Duplicating Objects along a Curve

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When you want to duplicate an object and have all the duplicates positioned, scaled and rotated the same amount, you can use the Edit / Duplicate menu and set the number of duplicates, their translation, rotation and scale attributes in the Duplicate Options window. For example, let's make a simple staircase this way:

1. Create a polygon cube and scale it 8 units in X, 1 in Y, and 4 in Z. 

2. Click on the Rotate tool, then hit the Insert key on your keyboard to access the pivot point. Go to the top view, and move the pivot point about 4 units to the right from the edge of the cube. (See Figure 1.) Then hit the Q key to get out of the pivot (and rotate) mode.

The farther you move the pivot point from the cube the bigger the radius of the curve that the steps will follow.

Figure 1


3. With the cube selected, go to Edit / Duplicate --> options box and set Translate Y to 1, Rotate Y to 15 and the Number of Copies to 12. See  Figure 2. Click Duplicate. 

4. Check out the cool staircase you've just created. (Fig. 3)


                                            Figure 2

Figure 3


But how can you duplicate objects in such a way that they are not translated and rotated the same amount, like following a curve? There's an interesting way of doing that, using some animation tools. 

Let's see how we can put a fence on a rolling hillside.

1. Start a new scene. 

2. Create a polygon plane (width = 25, height = 25, subdivisions along width and height = 20) . 

3. Go to Edit Polygons / Sculpt Geometry Tool -- options box, set the operation to pull, and set the brush size as big as you wish by either adjusting the radius values in the tool options, or holding down B on your keyboard and dragging in the viewport. 

4. Sculpt a nice, hilly landscape. See Figure 4. 


Figure 4

5. Hit the Q key on your keyboard to get out of the sculpt geometry tool, then go to Create / Polygon Primitives / Cube -- options box. Set the following options: Width = 0.3, Height = 2, Depth = 0.1, Subdivisions Along Width = 1, Subdivisions Along Height = 2, Subdivisions Along Depth = 1.

6. Go to the front view,  then move the cube up so you can see it better. Select the vertices in the middle, then move them up higher. Select the top vertices and scale them down in the X axis. See Figure 5. This is going to be the first vertical board of the fence.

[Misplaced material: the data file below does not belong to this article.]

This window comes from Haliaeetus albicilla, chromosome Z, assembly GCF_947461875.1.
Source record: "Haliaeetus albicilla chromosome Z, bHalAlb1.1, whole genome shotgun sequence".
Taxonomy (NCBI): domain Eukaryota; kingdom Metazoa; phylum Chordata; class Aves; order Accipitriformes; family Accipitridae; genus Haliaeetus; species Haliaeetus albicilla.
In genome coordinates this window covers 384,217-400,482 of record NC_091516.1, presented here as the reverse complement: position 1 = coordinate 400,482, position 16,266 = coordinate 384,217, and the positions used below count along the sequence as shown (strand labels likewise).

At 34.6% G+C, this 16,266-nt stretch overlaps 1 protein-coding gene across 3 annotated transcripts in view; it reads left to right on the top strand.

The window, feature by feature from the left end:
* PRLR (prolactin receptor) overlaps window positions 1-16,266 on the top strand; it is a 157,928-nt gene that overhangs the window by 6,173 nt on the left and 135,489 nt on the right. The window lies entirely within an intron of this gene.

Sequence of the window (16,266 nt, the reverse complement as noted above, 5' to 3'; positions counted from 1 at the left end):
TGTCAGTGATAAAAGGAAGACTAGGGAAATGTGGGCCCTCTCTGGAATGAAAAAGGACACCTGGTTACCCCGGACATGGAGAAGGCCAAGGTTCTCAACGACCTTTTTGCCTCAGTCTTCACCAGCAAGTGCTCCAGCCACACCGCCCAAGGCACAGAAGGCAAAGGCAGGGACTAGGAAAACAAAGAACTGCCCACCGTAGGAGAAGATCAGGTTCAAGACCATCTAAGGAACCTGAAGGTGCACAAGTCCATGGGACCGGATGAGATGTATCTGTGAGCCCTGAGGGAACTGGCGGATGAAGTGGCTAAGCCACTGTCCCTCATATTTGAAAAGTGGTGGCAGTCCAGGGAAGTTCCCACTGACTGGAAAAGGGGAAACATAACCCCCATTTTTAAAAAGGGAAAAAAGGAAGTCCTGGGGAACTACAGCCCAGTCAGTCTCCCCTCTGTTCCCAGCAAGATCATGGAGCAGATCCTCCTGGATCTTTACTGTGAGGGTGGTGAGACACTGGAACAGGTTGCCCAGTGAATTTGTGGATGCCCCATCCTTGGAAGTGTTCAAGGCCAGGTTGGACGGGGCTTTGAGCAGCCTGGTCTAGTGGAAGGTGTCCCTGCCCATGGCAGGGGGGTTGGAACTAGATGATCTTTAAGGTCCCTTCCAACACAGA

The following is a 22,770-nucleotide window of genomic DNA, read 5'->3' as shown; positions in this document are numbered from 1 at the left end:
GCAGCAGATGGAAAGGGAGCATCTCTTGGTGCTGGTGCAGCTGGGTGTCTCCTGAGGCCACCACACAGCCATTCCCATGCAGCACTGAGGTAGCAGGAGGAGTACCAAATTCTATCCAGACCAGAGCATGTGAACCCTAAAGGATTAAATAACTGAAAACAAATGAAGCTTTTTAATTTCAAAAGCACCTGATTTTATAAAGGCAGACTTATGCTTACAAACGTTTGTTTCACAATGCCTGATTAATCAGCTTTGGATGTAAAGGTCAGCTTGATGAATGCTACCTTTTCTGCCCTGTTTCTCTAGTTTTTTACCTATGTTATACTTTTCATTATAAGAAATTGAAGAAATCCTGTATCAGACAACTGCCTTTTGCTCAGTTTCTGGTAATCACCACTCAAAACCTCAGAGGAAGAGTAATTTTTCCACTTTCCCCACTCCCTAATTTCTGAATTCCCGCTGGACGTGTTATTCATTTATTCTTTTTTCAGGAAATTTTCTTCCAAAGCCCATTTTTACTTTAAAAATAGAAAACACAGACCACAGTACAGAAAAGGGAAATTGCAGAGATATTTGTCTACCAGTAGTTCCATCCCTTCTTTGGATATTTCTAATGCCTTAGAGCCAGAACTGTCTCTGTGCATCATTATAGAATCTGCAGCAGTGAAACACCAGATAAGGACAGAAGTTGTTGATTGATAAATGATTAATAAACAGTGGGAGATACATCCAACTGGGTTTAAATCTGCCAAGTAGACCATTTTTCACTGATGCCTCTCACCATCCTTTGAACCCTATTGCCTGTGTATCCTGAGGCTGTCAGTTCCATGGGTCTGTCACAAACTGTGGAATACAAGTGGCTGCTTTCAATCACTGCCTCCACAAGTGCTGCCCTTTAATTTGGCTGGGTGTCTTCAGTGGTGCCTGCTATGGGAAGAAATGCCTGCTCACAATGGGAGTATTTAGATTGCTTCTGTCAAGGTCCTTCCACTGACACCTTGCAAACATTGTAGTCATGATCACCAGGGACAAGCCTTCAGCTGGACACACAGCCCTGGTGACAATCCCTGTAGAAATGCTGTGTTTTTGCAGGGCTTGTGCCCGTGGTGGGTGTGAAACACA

Figure 5

7. Now we need to draw a curve on the landscape that the slats (the vertical boards) will follow. Go to perspective view, select the plane, then go to Modify / Make Live. The poly plane will turn green and will be in wireframe mode. 

8. Now go to Create / CV Curve Tool, then draw a curve on the polygon plane. See Figure 6. 

9. When you're happy with the curve, hit Enter, then click in an empty area of the scene to deselect the curve, and go to Modify / Make Not Live. The plane turns back to its original state and the curve is drawn on its surface. See Figure 7. 


Figure 6

Figure 7

10. Before we can duplicate the slat, we need to set a few things up to get the best results. Go to top view, select the cube (the slat), then move it to the start of the curve and rotate it so that its Z axis (the narrow side) lines up with the direction of the curve. See Figure 8.  

11.  Now go to the side view, and move the pivot point down towards the bottom of the cube (hit the Insert key, move the pivot point down, then hit Insert again). This will ensure that in the next step the object will not be positioned halfway in the ground, since its pivot point will be lower, and not in the middle. Do not move the pivot point all the way to the bottom though - we want  the fence to sink into the ground a bit. See Figure 9.

Figure 8

Figure 9

11. Okay, so let's duplicate that slat. Select it, then SHIFT-select the curve, then go to the Animation menu set, Animate / Motion Paths / Attach to Motion Path -- options box. In the options, if we left Follow enabled, the slats would tilt this way and that, following the normals of the polygon plane, which is not what we want. So uncheck Follow. Click Attach, then play the animation to see the slat following the curve on the plane.  

12. Go back to the first frame, and, with the cube selected, go to Animate / Create Animation Snapshot -- options box. Move the options box window so that you can see the scene beside it. For the Time Range, choose Time Slider. Leave the Increment at 1 (this will put one cube on the curve at each frame), then click on Apply. Check your scene - the slats are too far apart. Go to Edit / Undo, without closing the options box. We'll leave it open and keep experimenting until we get to an Increment setting we like. 

Let's try 0.5. This will put two pieces on the curve at each frame. Better, but maybe they could still be a little closer. So, undo again, then try 0.4 for the Increment value and click Apply. I think this looks pretty good (experiment more if you wish), so close the window. 

As you can see, the original slat has been duplicated along the curve. See Figure 10. 


Figure 10


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Copyright   2002-2012 by Susan Lee.